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AD 2016 Q4

Alert Diver is the dive industry’s leading publication. Featuring DAN’s core content of dive safety, research, education and medical information, each issue is a must-read reference, archived and shared by passionate scuba enthusiasts. In addition, Alert Diver showcases fascinating dive destinations and marine environmental topics through images from the world’s greatest underwater photographers and stories from the most experienced and eloquent dive journalists in the business.


JARDINES CUBA’S PRISTINE PARADISE [ TEXT AND PHOTOS BY STEPHEN FRINK [ DE LA REINA I had never known a trip to garner such demand. Every year we organize a couple of photo tours to distant and exotic destinations in the tropical diving universe. This year we arranged our first trip to Cuba — to the Jardines de la Reina (Gardens of the Queen) — and it sold out in only two hours. I’ve heard of similar success from others in the dive travel business, too. There was tremendous pent-up demand for Cuba, it seemed, among North American divers. This was curious to me, because I’d dived Cuba before and was underwhelmed. UNDERWHELMED? “Underwhelming” is not a word you typically see used to describe diving in Cuba, but context is important to understand my experiential baseline. In the mid-1980s a popular strobe manufacturer of the day, Subsea, invited me and several other professional underwater photographers to teach a seminar to their best dive shop retailers, destination Cuba. We traveled to the Isle of Youth and enjoyed some relatively good diving on its walls and shipwrecks. The scenery was nice, especially the huge sponges against blue water backgrounds, but I was struck by how few fish I was seeing. This makes sense when you consider that the Isle of Youth is the seventh-largest island in the West Indies and has a population of 86,000. That many people can consume a lot of fish, so it’s no surprise the fishing pressure was discernible. This was 30 years ago, and Cuba’s initiative to develop marine protected areas 68 | FALL 2016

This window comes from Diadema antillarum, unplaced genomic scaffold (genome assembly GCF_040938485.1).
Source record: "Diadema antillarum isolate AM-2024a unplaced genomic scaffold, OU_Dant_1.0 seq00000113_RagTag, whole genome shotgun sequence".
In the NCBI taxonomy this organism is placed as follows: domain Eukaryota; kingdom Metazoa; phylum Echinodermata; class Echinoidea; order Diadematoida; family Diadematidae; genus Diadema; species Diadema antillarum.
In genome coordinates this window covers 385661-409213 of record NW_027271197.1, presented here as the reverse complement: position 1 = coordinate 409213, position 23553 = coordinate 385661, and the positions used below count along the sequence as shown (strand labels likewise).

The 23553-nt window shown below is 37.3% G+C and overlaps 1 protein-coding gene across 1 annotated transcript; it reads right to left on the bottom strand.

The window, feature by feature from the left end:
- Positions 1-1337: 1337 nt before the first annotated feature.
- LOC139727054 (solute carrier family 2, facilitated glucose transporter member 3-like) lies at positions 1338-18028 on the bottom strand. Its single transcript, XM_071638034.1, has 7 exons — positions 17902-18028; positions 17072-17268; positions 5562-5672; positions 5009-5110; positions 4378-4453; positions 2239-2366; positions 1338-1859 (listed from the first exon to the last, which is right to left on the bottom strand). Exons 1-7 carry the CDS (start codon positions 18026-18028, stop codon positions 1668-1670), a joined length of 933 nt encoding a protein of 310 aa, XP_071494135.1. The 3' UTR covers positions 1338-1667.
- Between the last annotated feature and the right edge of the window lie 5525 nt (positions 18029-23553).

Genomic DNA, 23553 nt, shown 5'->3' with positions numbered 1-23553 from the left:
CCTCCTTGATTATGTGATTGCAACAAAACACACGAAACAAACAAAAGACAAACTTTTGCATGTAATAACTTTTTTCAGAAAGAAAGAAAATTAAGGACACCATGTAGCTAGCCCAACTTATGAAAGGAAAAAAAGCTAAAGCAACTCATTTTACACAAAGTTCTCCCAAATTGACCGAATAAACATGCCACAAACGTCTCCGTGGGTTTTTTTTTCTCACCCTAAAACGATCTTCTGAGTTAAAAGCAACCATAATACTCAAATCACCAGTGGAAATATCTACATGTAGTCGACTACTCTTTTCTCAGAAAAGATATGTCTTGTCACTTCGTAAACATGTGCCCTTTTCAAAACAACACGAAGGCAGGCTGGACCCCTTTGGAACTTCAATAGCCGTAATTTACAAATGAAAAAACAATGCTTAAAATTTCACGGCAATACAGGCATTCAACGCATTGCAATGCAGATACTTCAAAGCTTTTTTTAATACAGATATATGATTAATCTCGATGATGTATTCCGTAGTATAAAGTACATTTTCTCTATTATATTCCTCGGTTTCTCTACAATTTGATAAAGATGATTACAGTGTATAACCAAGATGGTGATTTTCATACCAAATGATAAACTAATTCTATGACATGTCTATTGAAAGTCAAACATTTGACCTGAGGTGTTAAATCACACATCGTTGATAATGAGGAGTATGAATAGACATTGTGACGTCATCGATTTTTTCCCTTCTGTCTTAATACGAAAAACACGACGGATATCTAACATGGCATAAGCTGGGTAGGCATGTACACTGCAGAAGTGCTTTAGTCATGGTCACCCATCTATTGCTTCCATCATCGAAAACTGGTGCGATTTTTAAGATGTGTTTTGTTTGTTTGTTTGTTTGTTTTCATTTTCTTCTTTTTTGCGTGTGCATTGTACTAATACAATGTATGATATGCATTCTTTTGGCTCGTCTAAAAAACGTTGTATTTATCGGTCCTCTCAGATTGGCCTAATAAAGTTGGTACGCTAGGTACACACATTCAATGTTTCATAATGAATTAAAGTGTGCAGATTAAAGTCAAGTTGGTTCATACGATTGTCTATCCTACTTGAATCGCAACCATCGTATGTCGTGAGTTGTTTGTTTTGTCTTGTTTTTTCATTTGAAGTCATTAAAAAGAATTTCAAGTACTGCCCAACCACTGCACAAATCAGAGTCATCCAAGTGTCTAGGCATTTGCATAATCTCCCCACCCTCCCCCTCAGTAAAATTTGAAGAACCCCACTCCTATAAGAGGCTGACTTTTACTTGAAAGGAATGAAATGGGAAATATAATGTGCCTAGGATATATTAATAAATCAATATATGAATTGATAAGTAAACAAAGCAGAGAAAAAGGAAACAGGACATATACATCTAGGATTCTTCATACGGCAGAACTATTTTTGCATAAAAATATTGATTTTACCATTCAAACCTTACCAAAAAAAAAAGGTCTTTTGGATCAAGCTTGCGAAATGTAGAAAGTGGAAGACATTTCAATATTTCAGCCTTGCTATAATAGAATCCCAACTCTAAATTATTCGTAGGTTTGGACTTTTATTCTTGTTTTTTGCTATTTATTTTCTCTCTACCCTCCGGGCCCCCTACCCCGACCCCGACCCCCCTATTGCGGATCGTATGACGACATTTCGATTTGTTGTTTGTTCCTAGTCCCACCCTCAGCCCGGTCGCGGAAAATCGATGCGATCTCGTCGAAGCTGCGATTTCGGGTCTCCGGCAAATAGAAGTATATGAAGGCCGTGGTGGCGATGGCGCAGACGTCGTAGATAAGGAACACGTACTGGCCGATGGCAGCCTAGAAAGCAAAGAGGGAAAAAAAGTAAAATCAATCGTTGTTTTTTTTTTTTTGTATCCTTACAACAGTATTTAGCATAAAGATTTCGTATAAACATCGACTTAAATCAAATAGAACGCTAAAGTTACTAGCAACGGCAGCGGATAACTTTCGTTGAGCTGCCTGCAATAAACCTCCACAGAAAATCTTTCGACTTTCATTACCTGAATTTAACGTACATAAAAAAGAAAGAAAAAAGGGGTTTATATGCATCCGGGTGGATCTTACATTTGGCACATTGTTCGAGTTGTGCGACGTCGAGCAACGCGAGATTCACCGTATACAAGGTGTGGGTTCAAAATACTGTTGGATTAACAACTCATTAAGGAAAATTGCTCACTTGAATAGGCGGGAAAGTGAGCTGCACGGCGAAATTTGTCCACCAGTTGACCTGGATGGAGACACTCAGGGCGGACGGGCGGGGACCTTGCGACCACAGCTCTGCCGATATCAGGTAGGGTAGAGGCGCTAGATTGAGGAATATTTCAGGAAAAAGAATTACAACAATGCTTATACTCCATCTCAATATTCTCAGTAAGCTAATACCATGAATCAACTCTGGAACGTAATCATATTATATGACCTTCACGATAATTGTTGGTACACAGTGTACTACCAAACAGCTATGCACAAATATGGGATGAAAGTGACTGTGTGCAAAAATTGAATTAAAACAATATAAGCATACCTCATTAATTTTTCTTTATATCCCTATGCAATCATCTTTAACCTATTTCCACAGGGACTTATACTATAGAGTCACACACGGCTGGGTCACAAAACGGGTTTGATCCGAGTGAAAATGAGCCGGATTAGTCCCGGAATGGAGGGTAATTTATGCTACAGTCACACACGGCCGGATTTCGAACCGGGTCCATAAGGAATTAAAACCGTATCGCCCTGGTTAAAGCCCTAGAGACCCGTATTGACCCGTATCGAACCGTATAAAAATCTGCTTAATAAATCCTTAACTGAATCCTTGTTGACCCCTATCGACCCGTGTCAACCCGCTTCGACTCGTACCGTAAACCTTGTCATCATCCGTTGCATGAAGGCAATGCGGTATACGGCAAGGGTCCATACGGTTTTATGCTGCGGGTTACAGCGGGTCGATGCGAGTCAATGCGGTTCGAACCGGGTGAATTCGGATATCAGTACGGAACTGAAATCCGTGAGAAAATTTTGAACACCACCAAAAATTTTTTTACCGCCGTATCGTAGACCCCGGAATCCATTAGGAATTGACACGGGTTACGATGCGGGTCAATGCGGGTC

One of the highlights of a dive tour to the Gardens of the Queen is the chance to swim with a crocodile in a pristine mangrove and seagrass environment. Habituated to the proximity of snorkelers, these animals offer a unique and productive photo opportunity. (MPAs) was nascent, but I still found myself wondering in 2016 whether the Gardens of the Queen would be any different. Jardines de la Reina has a few things going for it. It’s situated 60 miles south of Cuba’s central coast near the village of Jucaro, which is itself a six-hour bus ride from Havana. (I’m no political science whiz, but it occurs to me that if for the past 50 years you didn’t want your citizens to drive their boats 90 miles to Key West you probably shouldn’t allow them to have enough fuel of go fishing somewhere that involves a 120-mile round trip.) Perhaps even more important, Jardines de la Reina was a favorite spearfishing and scuba diving spot for Fidel Castro, and he had no desire to see it get fished ALERTDIVER.COM | 69